With poetic language, Doherty (Granny Was a Buffer Girl) creates an enigmatic bedtime fantasy. Every night a boy and his dog awaken to see the midnight man who ""comes riding through the town on his midnight horse with its hushing hooves."" The two follow the stranger through the streets of town to the moors, ""the end of the world,"" where the man rides off and leaves them sleeping on the ground. Next, the moon ""peers at them and cries,"" then returns them to the bedroom where the story began. There boy and dog awaken once again, thinking they see the ""winking moon"" and hear the ""midnight horse"" before falling back to sleep until morning. Lovely as many of Doherty's metaphors are, they leave lingering questions. Readers never know if the midnight visitor is good or evil; seductive though he is, he abandons the child and dog on the moor. The moon's tears also suggest the pair is in danger. Yet Andrews's (The Lion and the Mouse) colored-pencil illustrations depict a velvety world in which the child and dog seem safe--until they reach the vast moors at the edge of the world. The artist portrays just a hint of facial features on the ghostly midnight man, and creates no relationship between the nightly apparition and his followers. Unlike the Sandman, the eerie midnight man may well keep readers up at night. Ages 5-8. (Nov.)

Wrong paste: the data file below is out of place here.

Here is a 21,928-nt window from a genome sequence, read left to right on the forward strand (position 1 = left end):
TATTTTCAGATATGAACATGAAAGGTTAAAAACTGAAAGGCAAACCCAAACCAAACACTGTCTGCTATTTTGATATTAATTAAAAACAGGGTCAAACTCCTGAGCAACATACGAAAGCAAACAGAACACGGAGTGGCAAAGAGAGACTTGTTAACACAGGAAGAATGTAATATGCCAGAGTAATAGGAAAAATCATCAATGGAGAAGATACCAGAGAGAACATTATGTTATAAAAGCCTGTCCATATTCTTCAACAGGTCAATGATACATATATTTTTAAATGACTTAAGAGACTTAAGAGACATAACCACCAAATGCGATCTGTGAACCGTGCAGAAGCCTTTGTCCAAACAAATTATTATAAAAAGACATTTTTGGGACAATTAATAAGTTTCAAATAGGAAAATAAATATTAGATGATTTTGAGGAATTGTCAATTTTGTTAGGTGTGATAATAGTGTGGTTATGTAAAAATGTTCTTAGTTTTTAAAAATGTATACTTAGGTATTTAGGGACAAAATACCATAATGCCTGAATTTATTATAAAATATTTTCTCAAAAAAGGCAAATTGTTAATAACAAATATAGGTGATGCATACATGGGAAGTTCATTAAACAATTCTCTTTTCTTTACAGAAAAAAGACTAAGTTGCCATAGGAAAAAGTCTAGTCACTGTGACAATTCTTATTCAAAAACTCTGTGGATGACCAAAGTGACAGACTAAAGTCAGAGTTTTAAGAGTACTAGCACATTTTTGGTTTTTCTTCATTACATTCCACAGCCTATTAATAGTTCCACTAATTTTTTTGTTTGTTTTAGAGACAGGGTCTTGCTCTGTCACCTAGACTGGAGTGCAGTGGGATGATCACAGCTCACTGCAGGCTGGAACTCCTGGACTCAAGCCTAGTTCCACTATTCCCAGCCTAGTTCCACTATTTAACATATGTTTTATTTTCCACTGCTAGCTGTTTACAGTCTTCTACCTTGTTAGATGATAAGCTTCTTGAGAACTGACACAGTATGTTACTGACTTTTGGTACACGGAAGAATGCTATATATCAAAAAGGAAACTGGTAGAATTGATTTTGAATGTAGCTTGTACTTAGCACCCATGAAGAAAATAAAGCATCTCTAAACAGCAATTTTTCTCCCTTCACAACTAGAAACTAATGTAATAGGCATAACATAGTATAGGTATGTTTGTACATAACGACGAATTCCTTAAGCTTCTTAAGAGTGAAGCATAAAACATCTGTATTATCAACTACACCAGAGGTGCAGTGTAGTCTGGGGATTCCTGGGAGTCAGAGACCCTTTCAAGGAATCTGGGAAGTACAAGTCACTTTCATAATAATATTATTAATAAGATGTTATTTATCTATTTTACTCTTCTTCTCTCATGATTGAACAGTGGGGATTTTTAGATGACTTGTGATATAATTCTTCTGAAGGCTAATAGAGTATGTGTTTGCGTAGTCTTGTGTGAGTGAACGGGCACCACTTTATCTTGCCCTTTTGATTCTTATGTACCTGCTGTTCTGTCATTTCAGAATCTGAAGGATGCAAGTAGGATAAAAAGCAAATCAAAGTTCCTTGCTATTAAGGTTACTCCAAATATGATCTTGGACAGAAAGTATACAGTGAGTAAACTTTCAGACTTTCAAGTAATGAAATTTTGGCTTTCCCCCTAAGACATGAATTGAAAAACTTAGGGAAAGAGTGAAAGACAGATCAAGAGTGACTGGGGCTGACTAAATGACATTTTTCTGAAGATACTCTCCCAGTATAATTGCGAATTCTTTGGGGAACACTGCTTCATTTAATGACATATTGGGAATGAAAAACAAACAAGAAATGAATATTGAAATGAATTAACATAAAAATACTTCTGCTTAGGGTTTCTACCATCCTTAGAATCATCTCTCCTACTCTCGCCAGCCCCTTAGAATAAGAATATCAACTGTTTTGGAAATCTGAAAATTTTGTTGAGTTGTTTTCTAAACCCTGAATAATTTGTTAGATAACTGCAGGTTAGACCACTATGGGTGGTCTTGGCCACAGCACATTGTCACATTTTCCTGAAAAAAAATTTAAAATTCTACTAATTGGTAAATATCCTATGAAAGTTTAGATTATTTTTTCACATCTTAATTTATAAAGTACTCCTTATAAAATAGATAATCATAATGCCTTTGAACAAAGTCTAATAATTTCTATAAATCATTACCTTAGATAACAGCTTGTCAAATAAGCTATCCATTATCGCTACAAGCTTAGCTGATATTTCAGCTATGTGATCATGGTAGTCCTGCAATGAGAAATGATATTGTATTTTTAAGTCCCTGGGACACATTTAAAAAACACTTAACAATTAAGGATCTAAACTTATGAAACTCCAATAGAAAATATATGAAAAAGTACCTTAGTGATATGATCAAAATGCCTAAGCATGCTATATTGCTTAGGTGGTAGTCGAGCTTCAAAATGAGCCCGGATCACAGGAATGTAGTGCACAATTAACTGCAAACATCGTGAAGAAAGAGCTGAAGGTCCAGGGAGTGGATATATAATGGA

Reviewed on: 11/02/1998 Release date: 11/01/1998 Genre: Children's
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